VNA's talking technology wirelessly monitors distant patients


Big Brother was painted as an evil protagonist in the novel 1984, granting society no privacy with its omnipresence. But today, technology that monitors our daily activity can actually save lives. The VNA (Visiting Nurse Association) of Care New England doesn’t use cameras and television screens to monitor patients’ daily progress. Instead they use a technology called telemonitoring, which allows them to remotely keep tabs on their patients’ health.

The system, which centers around a touch screen roughly the size of a book, is equipped with a scale and blood pressure cuff. The small system also talks with the patient and guides them through a series of questions, tips and instructions. Any information the patient inputs is wirelessly transmitted to the VNA, where someone on staff has access to the data 24 hours a day.

“We get the results within 30 seconds,” said Linda Zabbo, R.N., B.S., the program manager at the VNA. Zabbo explained the data is sent to a website that the VNA can access at any time. “Patients can use this in the morning, or at any time they are not feeling well.”

The system greets the user and speaks to them in order to prevent possible screen read errors by patients with poor eye sight. Every day, patients hear the friendly voice of the machine say “good morning.” It then instructs them to take their blood pressure and step on the scale. Then it asks them a series of questions about how the patient feels, what they’ve been eating, and when they’ve been active.

If there are concerns or red flags raised by the answers a patient gives, the machine instructs them to change their habits, or a VNA staff member will call the patient directly. A nurse from the VNA may also be dispatched.

“It monitors minor problems and major problems are prevented by early intervention,” said Suzanne Gilstein, a member of the VNA of Care New England’s board.

The machine also asks true and false questions in order to allow the patient to learn more about their health.

“It focuses on teaching and positive reinforcement,” said Zabbo.

“Good job,” says the machine when the correct answer is chosen.

Zabbo said the machine is most commonly used for people who have been hospitalized for congestive heart failure or COPD (chronic obstructive pulmonary disease). Patients can use the system for a few weeks or many months depending on their needs.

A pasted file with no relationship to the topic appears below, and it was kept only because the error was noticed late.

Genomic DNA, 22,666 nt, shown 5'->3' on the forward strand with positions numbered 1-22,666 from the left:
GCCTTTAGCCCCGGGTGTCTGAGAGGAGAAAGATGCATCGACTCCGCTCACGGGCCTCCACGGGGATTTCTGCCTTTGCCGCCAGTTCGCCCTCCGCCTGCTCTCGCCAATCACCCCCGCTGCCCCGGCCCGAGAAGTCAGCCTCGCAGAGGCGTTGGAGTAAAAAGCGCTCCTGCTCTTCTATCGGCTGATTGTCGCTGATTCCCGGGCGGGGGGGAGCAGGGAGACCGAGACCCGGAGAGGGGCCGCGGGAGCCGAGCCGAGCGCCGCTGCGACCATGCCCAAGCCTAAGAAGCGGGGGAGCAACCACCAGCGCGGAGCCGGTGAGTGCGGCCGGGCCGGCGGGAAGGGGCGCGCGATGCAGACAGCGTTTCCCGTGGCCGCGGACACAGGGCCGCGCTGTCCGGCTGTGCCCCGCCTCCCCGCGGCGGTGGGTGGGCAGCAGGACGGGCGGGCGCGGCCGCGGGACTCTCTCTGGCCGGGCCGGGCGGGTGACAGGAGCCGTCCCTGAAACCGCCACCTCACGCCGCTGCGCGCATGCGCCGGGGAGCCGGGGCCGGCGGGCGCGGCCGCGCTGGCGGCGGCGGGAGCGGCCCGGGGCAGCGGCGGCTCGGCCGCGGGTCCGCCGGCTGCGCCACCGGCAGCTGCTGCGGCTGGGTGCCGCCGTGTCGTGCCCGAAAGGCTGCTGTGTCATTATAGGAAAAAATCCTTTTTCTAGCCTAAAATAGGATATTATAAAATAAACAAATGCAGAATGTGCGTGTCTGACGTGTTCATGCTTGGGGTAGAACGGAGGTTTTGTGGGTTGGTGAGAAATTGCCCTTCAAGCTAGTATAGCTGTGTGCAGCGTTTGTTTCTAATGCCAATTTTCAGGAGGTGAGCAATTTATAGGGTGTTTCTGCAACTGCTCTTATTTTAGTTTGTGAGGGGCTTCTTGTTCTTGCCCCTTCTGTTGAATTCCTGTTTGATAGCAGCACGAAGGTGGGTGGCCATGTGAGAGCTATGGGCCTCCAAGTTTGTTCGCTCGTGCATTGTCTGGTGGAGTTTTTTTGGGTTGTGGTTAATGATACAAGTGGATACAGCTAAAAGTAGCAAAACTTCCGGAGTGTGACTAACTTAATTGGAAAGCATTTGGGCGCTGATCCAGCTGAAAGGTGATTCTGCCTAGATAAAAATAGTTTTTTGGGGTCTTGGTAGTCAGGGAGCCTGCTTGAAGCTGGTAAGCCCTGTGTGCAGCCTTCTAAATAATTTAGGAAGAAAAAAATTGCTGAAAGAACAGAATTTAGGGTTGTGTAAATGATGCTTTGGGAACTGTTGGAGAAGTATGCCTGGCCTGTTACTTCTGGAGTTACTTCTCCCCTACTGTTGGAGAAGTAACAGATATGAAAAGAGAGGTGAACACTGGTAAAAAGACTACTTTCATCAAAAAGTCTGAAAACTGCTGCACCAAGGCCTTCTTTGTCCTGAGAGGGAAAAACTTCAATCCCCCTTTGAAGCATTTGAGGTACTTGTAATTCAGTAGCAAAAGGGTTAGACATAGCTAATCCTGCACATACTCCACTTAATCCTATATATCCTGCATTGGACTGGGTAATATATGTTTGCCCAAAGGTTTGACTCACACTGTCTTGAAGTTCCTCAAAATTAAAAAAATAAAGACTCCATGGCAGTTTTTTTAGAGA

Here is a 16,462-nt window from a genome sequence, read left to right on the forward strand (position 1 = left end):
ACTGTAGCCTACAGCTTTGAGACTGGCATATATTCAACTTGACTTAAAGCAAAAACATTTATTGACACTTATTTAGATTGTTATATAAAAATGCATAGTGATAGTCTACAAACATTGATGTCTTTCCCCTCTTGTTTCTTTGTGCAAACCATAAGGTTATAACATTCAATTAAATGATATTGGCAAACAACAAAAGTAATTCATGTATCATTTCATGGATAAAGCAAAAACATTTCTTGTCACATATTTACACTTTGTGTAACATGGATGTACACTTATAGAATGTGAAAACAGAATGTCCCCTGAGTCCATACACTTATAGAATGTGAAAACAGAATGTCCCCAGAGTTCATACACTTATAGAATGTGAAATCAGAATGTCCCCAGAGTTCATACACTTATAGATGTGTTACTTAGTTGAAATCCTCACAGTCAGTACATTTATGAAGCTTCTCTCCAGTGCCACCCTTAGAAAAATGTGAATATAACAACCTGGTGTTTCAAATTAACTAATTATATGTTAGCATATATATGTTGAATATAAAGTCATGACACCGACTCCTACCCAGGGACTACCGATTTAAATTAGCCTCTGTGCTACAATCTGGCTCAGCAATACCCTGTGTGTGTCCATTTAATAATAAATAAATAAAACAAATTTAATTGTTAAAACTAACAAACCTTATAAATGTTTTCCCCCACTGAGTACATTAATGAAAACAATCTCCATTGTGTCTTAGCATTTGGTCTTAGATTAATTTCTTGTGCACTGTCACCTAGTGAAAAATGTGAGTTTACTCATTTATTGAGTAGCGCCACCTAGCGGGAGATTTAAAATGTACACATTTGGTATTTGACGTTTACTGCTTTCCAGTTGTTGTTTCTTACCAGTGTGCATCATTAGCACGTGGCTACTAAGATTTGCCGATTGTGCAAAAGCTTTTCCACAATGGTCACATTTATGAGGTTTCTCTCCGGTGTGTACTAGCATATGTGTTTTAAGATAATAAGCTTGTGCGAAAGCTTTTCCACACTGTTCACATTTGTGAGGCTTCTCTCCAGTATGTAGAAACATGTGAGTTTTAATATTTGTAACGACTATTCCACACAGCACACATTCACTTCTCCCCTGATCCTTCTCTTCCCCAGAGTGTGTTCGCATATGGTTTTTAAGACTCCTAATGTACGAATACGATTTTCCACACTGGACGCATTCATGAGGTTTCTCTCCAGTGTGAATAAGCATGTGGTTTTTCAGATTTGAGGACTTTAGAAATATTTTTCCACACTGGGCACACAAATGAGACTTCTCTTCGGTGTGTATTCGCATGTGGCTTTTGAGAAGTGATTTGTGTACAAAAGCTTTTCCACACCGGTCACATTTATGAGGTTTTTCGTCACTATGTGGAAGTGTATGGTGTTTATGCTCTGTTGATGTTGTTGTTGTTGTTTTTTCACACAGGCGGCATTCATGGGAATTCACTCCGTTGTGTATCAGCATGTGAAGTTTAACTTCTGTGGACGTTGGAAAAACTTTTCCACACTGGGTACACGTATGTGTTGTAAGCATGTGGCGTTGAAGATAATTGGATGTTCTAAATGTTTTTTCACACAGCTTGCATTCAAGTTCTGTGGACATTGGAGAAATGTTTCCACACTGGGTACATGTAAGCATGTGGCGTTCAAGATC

Currently, the VNA has 33 patients statewide that are using this technology to monitor their health and recovery, but the VNA hopes to expand their clientele base by spreading the word to nursing homes and physicians around the state. Over the course of the year, the VNA projects to serve roughly 600 patients. The system is provided to the patient free or charge, but the system and monitoring provided by the VNA add up to $300 per month per patient.

Gilstein, who hopes to promote and improve upon the program, made a donation to what is now known as the The Suzanne and Alan Gilstein Telemonitoring Program. Gilstein became a board member of the VNA in 2008 and the vice chair in 2009.

“It’s been my pleasure to serve on the board of such an excellent organization,” she said.

Gilstein’s brother-in-law used the telemonitoring system after recovering from a hospital stay, and she said it deepened her passion for the organization and the technology.

On Friday, Gilstein was honored with a luncheon at the VNA, but she said the festivities were unnecessary.

“It felt so good and so right to do it,” she said of her gift to the organization.

“As more and more healthcare is moving away from the acute care setting back into the community, quality, cost-effective use of technology is more important than ever,” said Nancy Roberts, President and CEO of the VNA of Care New England, in a statement. “We are most grateful at Mrs. Gilstein has so generously recognized this.”

Gilstein hopes her gift will help spread awareness of the telemonitoring technology and promote healthier lifestyles for those in recovery.

“It prevents re-hospitalization,” she said. “It maintains people at home. I hope it expands throughout the state. I hope it helps to keep people home for longer period of time.”

Those interested in learning more about the technology or acquiring it for in-home use can contact Linda Zabbo at the VNA of Care New England at 737-6050 ext. 1361.


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